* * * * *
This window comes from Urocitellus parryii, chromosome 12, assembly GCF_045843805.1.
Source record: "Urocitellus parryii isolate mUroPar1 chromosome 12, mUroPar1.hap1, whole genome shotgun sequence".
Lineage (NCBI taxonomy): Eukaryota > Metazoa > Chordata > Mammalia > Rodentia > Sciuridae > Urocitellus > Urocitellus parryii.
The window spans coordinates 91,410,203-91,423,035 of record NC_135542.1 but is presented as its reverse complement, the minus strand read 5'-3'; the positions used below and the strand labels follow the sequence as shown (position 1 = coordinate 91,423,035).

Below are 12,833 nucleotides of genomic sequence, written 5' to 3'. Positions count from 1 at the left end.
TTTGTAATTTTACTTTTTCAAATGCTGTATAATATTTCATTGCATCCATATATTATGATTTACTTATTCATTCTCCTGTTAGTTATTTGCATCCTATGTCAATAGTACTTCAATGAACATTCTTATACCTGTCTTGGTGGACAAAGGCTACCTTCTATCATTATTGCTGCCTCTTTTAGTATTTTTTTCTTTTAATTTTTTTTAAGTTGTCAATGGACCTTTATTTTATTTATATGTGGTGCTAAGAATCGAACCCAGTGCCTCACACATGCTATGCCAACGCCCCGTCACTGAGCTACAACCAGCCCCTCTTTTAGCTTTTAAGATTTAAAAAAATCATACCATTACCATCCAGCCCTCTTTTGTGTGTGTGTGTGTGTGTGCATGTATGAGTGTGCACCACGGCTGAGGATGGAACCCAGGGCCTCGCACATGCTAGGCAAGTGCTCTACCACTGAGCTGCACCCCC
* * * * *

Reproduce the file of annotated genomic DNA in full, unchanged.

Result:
This window comes from Urocitellus parryii, chromosome 12, assembly GCF_045843805.1.
Source record: "Urocitellus parryii isolate mUroPar1 chromosome 12, mUroPar1.hap1, whole genome shotgun sequence".
Lineage (NCBI taxonomy): Eukaryota > Metazoa > Chordata > Mammalia > Rodentia > Sciuridae > Urocitellus > Urocitellus parryii.
The window spans coordinates 91,410,203-91,423,035 of record NC_135542.1 but is presented as its reverse complement, the minus strand read 5'-3'; the positions used below and the strand labels follow the sequence as shown (position 1 = coordinate 91,423,035).

Below are 12,833 nucleotides of genomic sequence, written 5' to 3'. Positions count from 1 at the left end.
TTTGTAATTTTACTTTTTCAAATGCTGTATAATATTTCATTGCATCCATATATTATGATTTACTTATTCATTCTCCTGTTAGTTATTTGCATCCTATGTCAATAGTACTTCAATGAACATTCTTATACCTGTCTTGGTGGACAAAGGCTACCTTCTATCATTATTGCTGCCTCTTTTAGTATTTTTTTCTTTTAATTTTTTTTAAGTTGTCAATGGACCTTTATTTTATTTATATGTGGTGCTAAGAATCGAACCCAGTGCCTCACACATGCTATGCCAACGCCCCGTCACTGAGCTACAACCAGCCCCTCTTTTAGCTTTTAAGATTTAAAAAAATCATACCATTACCATCCAGCCCTCTTTTGTGTGTGTGTGTGTGTGTGCATGTATGAGTGTGCACCACGGCTGAGGATGGAACCCAGGGCCTCGCACATGCTAGGCAAGTGCTCTACCACTGAGCTGCACCCCC